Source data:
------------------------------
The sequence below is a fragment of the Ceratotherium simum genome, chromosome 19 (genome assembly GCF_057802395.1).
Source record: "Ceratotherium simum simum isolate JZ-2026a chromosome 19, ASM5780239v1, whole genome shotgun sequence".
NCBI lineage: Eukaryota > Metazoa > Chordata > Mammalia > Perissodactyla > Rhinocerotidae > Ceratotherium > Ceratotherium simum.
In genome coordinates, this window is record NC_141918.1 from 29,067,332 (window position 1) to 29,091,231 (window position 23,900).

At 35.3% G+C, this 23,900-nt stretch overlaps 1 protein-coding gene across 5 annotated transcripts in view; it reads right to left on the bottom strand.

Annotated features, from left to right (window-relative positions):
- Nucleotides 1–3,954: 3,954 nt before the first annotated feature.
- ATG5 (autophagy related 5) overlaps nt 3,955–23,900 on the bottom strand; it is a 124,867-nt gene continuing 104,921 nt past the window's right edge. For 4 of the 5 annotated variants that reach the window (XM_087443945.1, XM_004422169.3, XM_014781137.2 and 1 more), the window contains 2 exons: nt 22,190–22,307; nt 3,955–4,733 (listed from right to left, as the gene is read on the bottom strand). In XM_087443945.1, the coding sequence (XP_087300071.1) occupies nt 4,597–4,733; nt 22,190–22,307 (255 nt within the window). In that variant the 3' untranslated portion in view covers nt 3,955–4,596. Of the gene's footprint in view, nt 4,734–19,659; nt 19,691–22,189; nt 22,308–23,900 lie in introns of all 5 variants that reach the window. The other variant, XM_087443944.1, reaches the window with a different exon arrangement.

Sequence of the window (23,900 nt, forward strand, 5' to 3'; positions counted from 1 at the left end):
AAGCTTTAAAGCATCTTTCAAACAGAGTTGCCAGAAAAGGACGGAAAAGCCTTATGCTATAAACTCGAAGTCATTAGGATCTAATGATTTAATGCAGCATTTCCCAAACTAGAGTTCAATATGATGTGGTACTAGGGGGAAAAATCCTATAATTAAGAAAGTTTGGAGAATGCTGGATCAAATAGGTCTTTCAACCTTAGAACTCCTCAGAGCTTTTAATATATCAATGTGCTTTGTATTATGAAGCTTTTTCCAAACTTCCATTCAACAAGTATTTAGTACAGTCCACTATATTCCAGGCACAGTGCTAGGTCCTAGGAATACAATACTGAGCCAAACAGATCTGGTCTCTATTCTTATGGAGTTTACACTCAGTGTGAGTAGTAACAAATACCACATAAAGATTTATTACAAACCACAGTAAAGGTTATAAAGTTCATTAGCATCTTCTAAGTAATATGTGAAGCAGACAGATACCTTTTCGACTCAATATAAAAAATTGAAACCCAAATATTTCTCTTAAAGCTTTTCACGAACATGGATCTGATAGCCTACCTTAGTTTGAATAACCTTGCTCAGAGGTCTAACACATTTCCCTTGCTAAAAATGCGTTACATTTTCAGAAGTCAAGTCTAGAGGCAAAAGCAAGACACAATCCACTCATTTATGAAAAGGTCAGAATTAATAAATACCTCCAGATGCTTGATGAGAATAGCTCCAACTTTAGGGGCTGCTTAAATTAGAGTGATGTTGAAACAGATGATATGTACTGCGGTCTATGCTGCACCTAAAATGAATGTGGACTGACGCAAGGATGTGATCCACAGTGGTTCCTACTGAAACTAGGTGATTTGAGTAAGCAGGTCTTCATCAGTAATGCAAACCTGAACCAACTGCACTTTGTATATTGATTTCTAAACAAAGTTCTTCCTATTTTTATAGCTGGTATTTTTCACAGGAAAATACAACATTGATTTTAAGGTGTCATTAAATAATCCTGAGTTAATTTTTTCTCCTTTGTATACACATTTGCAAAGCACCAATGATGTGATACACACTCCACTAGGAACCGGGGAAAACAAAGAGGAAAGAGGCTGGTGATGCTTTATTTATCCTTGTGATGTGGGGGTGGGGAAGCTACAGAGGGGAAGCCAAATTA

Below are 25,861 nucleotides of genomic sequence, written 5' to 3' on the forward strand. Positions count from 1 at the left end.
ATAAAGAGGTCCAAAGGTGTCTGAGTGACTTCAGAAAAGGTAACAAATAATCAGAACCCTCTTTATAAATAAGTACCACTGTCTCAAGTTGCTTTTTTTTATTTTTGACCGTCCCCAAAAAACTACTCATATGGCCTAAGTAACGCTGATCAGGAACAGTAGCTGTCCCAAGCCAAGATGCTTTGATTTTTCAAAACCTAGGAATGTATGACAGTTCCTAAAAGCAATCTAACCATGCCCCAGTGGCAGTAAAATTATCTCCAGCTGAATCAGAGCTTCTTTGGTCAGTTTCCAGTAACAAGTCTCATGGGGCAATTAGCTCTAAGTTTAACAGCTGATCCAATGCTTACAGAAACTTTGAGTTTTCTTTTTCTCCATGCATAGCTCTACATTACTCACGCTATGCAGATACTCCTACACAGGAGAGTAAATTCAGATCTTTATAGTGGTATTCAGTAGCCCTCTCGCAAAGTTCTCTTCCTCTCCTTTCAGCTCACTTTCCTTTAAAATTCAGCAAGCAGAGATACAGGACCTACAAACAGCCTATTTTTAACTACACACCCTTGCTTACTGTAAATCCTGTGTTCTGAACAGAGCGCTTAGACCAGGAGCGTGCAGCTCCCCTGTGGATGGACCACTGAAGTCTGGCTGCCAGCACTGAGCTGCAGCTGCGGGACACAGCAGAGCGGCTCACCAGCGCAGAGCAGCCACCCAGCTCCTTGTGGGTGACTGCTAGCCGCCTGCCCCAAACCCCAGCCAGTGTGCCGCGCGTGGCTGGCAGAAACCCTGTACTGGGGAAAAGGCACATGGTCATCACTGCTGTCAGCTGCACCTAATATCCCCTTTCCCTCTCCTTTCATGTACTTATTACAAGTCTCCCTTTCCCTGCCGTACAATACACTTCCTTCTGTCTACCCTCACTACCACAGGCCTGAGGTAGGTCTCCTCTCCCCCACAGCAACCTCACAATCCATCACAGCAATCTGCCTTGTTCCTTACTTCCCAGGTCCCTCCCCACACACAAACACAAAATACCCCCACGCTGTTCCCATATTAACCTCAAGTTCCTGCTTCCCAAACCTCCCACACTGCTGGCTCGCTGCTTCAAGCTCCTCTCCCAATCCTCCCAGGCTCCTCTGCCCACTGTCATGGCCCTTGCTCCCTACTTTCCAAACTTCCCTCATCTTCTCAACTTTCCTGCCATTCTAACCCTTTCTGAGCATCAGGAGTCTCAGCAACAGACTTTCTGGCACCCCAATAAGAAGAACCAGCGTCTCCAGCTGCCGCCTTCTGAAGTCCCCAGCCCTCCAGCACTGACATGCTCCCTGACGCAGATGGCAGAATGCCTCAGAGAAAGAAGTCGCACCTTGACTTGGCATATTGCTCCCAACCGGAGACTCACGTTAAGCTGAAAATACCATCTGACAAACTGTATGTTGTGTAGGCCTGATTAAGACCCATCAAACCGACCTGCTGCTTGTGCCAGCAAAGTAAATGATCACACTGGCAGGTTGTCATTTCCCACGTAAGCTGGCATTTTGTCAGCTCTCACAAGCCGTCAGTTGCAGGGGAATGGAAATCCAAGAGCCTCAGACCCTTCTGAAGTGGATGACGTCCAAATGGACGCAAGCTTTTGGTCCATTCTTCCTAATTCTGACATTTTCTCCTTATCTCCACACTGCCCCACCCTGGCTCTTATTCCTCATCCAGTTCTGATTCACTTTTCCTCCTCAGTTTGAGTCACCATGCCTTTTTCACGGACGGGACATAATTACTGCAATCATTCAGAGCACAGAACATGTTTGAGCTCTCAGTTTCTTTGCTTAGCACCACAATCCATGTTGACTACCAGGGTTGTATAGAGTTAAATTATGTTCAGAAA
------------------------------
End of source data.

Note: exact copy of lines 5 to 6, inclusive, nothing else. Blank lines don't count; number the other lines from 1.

At 35.3% G+C, this 23,900-nt stretch overlaps 1 protein-coding gene across 5 annotated transcripts in view; it reads right to left on the bottom strand.

Annotated features, from left to right (window-relative positions):